The HIIT study is but one of a variety of research studies at the Buffalo VA. Sleep, cardiovascular, mental health and chronic pain are among other areas of inquiry, said Dr. Jeff Mador, associate professor in the UB Medical School and study co-investigator who focuses on pulmonary, critical care and sleep medicine at the hospital.

It’s part of a larger effort that helps show how veterans across the U.S. continue to serve their country. The Million Veteran Program alone has included more than 775,000 veterans since it launched eight years ago and features the largest genetic database in the world.

“There’s not only research, there’s also training going on for clinicians” who become doctors and other health care providers, said Troen, also chief of the Division of Geriatrics and Palliative Medicine in the UB Medical School.

The Center for Successful Aging, meanwhile, collaborates with colleagues in the UB School of Public Health using data collected locally and elsewhere as part of the national Women’s Health Initiative; is working with school biomedical engineering researchers to better understand how aging impacts stem cells in muscles; and how deprescribing some medications can improve wellbeing.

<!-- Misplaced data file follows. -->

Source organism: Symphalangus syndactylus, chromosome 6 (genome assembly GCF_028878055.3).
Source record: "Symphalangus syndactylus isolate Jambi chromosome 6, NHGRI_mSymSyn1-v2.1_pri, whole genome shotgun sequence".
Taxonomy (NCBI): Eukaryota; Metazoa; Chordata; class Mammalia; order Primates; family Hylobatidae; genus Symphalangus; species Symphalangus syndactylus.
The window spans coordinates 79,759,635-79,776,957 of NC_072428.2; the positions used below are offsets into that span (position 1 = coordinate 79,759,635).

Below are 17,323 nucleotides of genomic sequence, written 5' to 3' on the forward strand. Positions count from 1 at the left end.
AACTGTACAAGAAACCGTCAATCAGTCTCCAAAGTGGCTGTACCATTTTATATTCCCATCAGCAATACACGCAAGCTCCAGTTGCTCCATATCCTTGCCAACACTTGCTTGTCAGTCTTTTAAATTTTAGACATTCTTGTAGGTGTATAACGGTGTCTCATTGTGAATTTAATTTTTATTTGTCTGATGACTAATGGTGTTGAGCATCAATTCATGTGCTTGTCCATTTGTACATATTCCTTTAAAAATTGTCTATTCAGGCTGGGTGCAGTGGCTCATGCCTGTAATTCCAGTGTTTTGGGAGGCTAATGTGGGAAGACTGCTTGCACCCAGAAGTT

Myka was glad to help as part of the overall effort. He’s thinking about joining a senior center and taking SilverSneakers, yoga or tai chi group fitness classes. He continues to count his blessings that he’s rarely sick and has only had to weather one surgery, to remove his appendix, many years ago.

The secret to his longevity?

He keeps moving — and thinking.

“I keep busy,” he said. “I have lots of things to do.” 

This article is written by Scott Scanlon from The Buffalo News and was legally licensed via the Tribune Content Agency through the NewsCred publisher network. Please direct all licensing questions to legal@newscred.com.